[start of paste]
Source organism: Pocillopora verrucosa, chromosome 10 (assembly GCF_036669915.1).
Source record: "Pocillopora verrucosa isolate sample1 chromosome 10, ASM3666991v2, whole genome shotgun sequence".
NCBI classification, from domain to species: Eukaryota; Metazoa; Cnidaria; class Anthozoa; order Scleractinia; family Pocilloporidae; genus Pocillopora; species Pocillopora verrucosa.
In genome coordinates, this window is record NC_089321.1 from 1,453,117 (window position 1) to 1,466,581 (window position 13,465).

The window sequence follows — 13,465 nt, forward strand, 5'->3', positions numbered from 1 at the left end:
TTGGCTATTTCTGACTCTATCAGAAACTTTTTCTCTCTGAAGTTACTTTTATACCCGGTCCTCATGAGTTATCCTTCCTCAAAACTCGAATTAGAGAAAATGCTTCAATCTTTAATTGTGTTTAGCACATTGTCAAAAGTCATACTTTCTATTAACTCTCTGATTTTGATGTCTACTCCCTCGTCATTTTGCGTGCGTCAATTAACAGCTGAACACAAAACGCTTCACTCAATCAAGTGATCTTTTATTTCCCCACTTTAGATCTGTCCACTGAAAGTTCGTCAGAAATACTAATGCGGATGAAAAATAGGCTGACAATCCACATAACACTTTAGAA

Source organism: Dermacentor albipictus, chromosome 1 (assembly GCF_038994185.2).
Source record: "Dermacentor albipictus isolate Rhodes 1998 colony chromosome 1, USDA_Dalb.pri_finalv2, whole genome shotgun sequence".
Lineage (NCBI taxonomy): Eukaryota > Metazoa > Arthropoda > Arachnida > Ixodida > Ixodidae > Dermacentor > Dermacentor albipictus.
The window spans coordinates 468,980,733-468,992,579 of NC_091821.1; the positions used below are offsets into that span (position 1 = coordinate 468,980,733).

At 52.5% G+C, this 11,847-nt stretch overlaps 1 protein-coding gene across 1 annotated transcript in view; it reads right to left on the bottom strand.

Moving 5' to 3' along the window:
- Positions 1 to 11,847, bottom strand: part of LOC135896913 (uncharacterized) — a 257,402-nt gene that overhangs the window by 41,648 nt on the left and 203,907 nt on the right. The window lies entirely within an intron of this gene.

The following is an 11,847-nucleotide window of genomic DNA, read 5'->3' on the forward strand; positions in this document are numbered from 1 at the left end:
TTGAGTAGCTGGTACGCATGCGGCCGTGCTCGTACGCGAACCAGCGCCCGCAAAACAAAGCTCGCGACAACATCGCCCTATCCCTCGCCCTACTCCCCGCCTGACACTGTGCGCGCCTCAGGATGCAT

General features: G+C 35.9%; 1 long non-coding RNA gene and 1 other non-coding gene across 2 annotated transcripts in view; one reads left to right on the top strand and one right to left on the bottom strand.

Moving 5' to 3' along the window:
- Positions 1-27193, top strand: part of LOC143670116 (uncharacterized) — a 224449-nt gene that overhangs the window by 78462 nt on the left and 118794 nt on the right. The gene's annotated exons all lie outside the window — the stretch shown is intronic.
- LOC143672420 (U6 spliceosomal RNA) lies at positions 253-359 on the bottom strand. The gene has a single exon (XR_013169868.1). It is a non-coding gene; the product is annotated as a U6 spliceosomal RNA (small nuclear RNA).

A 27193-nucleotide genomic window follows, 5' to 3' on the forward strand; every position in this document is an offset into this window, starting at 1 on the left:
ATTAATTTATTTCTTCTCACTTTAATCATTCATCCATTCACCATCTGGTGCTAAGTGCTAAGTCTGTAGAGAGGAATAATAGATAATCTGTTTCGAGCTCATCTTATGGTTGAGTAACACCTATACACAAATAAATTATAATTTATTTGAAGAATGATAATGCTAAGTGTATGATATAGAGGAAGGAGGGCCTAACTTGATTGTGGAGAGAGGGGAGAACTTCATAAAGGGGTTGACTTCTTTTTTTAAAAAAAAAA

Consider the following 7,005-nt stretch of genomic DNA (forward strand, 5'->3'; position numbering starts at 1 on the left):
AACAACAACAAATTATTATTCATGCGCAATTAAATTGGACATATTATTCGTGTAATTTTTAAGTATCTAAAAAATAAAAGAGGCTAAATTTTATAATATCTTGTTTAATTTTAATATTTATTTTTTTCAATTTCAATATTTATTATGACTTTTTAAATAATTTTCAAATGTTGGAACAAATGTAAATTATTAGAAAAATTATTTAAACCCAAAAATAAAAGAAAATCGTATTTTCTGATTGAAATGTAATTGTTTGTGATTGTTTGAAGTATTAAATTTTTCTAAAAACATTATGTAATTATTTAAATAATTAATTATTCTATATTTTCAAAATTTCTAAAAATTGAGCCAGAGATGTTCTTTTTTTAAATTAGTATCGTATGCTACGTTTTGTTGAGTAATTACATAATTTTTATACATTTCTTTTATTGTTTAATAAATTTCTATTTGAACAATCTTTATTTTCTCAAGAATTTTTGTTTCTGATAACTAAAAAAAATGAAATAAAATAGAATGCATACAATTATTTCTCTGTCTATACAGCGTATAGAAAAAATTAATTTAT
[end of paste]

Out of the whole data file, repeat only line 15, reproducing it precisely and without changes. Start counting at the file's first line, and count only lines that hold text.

TTGAGTAGCTGGTACGCATGCGGCCGTGCTCGTACGCGAACCAGCGCCCGCAAAACAAAGCTCGCGACAACATCGCCCTATCCCTCGCCCTACTCCCCGCCTGACACTGTGCGCGCCTCAGGATGCAT